Well, good news. We’re not here to try to get you to change your computer passwords. We already tried that, and besides, the Wall Street Journal just tried it, too, in an article by Punam A. Keller, a professor at Dartmouth’s school of business. Well, actually, her article was on how businesses can encourage password-changing amongst their clientele. But even Keller admits she hasn’t changed her password — she uses the same one for her computer, iTunes, PayPal, and lots of online shopping sites — in three years.
Doesn’t that make you feel better — knowing that an Ivy League professor who’s getting paid to tell companies how to get their customers to change their passwords doesn’t change her password? That’s the business we’re in today, my friend — making you feel good about yourself. Read more »
A new University of Minnesota study that was published in MIS Quarterly links the introduction of Craigslist personal ads to a “15.9 percent increase in reported HIV cases. When mapped at the national level, more than 6,000 HIV cases annually and treatment costs estimated between $62 million and $65.3 million can be linked to the popular website, the authors state.” More from hivplusmag.com:
My son Jake came home from college this weekend to watch the Super Bowl with us — I think because he likes my guacamole. The night before the big game, he and I and my husband got to talking about computer passwords. Jake’s a computer science major, and he announced that the best way to choose a password is to pick any three random words out of the dictionary and string them together. (He said this proved it, which it well might, if I understood it.) I announced that that was stupid, because how would you ever remember three random words?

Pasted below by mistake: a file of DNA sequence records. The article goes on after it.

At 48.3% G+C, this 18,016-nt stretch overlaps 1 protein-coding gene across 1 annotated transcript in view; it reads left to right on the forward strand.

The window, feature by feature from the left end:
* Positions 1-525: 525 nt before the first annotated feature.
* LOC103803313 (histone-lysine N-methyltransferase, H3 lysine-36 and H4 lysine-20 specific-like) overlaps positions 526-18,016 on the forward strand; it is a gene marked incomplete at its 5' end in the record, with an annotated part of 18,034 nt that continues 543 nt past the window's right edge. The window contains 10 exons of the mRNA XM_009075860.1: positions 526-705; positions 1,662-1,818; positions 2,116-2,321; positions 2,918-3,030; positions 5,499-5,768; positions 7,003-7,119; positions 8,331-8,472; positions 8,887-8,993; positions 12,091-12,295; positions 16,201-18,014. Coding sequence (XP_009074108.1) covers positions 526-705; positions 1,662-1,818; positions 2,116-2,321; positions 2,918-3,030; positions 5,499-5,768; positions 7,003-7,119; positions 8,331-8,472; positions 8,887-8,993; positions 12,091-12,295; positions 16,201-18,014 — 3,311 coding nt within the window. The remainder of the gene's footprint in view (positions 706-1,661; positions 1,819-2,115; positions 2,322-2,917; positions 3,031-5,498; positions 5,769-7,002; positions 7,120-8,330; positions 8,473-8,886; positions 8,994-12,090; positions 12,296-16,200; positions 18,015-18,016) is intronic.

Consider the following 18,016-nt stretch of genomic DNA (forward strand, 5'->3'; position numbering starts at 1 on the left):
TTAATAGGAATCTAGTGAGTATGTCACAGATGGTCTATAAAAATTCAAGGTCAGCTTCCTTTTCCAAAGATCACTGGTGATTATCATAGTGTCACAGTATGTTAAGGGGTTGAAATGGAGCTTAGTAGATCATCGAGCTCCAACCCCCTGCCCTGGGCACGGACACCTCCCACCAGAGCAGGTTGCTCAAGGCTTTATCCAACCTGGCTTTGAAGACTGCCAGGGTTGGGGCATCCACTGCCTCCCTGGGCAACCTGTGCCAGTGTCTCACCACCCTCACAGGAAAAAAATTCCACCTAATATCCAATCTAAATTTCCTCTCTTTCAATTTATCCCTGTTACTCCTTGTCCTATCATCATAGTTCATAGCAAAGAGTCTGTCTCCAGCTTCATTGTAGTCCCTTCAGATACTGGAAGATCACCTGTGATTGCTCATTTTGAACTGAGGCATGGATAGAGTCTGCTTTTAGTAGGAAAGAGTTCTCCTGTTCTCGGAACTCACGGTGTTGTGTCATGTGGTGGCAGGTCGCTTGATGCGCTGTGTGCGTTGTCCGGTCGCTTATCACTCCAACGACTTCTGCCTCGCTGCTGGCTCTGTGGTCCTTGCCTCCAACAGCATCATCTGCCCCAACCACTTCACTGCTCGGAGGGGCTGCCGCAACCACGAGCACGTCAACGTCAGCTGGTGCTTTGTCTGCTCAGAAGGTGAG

I grew up in the days when you only had to remember two things in life: your street address and your seven-digit phone number (and the first two numbers of that were actually letters). There was no such thing as identity theft, except on The Fugitive. Now I’m expected to memorize — and keep straight — dozens of different passwords that online gatekeepers to my bank, my work email, my home email, my Twitter account, my Amazon one-click account, my primary-care physician’s health portal, etc., etc., etc., decree must be between seven and 10 characters, or must be at least 11 characters, or can be no more than five characters, or must contain at least two letters or can contain no letters or must be all lower-case or must include at least one upper-case letter and the name of one living ex-president. Read more »
If you’re a reasonably well-adjusted person, you probably don’t spend much time in the comments sections of local news stories — maybe not any time at all.
Before we start, here’s a brief recap of what you’re “missing” from most outlets: racist jab, misogynistic non sequitur, left-field Obama rant, casual grumping that suddenly seems cute by comparison.
Citified, for one, is attempting to keep the conversation civil. Philly Mag’s just-unveiled urban affairs channel will strictly moderate the comments on all posts, weeding out not only the obviously hateful, but the garden-variety dumb and unhelpful as well.
I don’t envy whoever is tasked with sorting through that noise, and I can only hope that a morale-boosting desk puppy was part of the deal. But I’m pretty excited for the new approach — especially for someone who doesn’t, as a rule, read the comments.